7.      And the synod days will pass – not as rapidly as one might like – but we are now, after all, in the third and final week of this marathon synod on the family that ends – at least here in Rome – on Sunday, October 25. Deo gratias for endings!


Archbishops Enrico Solmi of Italy, Mark Coleridge of Australia and the Latin Patriarch of Jerusalem, Beatitude Fouad Twal, answered questions from the media at the daily press briefing on the Synod of the Family. Fr. Federico Lombardi, SJ, explained that the delegates were meeting in small groups on Monday and Tuesday so there will be no report until Wednesday of the discussions that were underway. The three prelates answered a number of questions which mainly focussed on the admission of the divorced and civilly remarried to Communion.

Bishops arrive at the synod hall for meetings (photo: news.va):

bishops arrive for synod

Following is a report by Vatican Radio’s Fr. Russell Politt, SJ

“Discernment is always messy and uncertain,” said Archbishop Coleridge. He went on to say that despite the mess and the challenges the Synod faces, he is confident that deep down something is moving. Coleridge said that he thought Pope Francis’ address at Saturday’s celebration marking 50 years of the institution of the Synod of Bishops was a key moment and that he hoped what the Pope said would be taken forward.

Archbishop Solmi said that climate at the Synod was one of listening and expressing things openly which included different opinions and nuances. He said that a fundamental aspect of the Synod was to try and look at the family through the eyes of God. Solmi said that he really thinks the Synod understands a sense of Catholicism – the universal Church meeting and sharing their lived experiences from all over the world.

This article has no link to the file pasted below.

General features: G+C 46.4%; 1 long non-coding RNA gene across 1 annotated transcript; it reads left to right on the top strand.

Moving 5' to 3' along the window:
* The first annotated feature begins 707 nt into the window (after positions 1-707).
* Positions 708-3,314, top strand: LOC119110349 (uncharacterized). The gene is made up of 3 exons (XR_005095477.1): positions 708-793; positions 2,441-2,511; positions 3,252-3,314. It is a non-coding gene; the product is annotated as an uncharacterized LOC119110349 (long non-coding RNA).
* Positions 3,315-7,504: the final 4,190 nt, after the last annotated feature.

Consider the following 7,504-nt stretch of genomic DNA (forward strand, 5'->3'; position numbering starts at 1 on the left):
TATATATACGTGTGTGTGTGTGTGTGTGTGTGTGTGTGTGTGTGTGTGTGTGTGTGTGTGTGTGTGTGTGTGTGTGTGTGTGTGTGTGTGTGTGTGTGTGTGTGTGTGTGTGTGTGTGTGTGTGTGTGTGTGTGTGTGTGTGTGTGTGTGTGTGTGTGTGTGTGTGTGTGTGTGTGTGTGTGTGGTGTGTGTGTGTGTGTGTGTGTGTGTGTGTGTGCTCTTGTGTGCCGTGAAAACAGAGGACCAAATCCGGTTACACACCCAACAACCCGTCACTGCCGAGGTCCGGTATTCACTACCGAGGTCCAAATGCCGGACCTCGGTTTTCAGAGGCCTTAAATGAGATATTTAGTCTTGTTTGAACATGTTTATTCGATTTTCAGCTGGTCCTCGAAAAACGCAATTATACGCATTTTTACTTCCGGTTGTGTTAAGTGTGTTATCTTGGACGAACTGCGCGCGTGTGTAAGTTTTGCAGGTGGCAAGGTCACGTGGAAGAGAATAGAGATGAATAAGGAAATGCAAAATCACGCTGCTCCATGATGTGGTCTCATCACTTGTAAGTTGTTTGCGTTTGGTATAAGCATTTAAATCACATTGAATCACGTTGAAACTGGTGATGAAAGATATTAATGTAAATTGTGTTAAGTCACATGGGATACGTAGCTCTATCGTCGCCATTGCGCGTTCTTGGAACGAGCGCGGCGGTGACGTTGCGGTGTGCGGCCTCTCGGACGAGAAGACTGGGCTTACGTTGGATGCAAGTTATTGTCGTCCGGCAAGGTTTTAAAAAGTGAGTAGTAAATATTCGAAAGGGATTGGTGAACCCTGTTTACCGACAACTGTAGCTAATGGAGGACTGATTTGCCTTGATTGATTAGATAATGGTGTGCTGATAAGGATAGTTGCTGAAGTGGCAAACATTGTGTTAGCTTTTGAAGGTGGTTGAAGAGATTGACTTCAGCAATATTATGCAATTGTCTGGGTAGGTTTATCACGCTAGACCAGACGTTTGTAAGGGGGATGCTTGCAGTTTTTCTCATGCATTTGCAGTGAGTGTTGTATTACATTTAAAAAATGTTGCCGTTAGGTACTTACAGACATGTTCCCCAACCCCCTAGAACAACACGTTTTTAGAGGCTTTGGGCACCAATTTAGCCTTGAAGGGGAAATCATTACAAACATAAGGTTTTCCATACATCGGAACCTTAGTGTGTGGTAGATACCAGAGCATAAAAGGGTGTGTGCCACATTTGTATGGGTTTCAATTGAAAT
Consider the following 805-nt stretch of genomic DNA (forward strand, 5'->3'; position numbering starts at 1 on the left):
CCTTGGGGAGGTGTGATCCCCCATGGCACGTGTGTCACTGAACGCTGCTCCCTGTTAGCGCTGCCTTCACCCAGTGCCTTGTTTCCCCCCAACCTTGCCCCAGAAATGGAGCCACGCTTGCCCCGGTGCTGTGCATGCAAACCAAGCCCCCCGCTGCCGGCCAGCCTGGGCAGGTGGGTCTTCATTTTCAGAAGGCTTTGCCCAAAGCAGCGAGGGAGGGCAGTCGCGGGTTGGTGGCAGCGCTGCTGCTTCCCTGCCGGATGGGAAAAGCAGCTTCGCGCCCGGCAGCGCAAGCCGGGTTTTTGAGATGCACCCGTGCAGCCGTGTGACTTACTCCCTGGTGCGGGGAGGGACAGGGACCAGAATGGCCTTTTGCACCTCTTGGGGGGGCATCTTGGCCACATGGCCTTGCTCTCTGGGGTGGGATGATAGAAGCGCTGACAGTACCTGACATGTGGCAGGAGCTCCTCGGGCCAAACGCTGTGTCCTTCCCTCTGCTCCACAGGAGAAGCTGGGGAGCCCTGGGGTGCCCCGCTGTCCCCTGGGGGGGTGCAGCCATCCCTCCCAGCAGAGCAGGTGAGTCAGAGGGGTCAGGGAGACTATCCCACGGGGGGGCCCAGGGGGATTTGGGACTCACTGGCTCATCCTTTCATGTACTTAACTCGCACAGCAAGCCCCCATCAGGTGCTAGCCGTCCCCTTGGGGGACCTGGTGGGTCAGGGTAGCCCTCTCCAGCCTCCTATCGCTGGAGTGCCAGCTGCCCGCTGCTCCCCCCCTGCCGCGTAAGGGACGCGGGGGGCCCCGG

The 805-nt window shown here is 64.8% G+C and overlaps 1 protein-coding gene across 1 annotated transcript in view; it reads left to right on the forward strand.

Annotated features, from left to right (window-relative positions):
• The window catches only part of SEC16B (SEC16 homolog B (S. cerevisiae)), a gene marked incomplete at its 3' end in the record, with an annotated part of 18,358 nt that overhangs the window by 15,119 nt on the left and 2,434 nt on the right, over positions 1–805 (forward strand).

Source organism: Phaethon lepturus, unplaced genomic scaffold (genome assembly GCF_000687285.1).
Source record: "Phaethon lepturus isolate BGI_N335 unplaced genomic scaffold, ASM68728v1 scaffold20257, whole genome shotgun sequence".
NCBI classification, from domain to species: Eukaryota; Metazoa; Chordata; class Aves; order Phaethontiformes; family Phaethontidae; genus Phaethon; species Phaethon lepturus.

All three prelates spoke of the importance of being in touch with human experience. Coleridge said that often bishops can indulge in “Church-speak” that is truly beautiful but abstract and doesn’t touch people in their reality. He underlined that this was a pastoral synod. We need theology but we also need to be deeply in touch with human experience, he added.

Beatitude Twal, speaking on the admission of the divorced and civilly married to Communion, said that this is a very serious and complicated discussion. He said that in no way can we generalise, sometimes there may be no sin but “a lack of order” and so we have to look at these issues very closely. Coleridge said that if a second marriage is good, stable and the children were well cared for, then we need to see if there is some pastoral solution that can be used. He added that there are many people who are alienated from the Church and so it’s important that we go to them and reach out.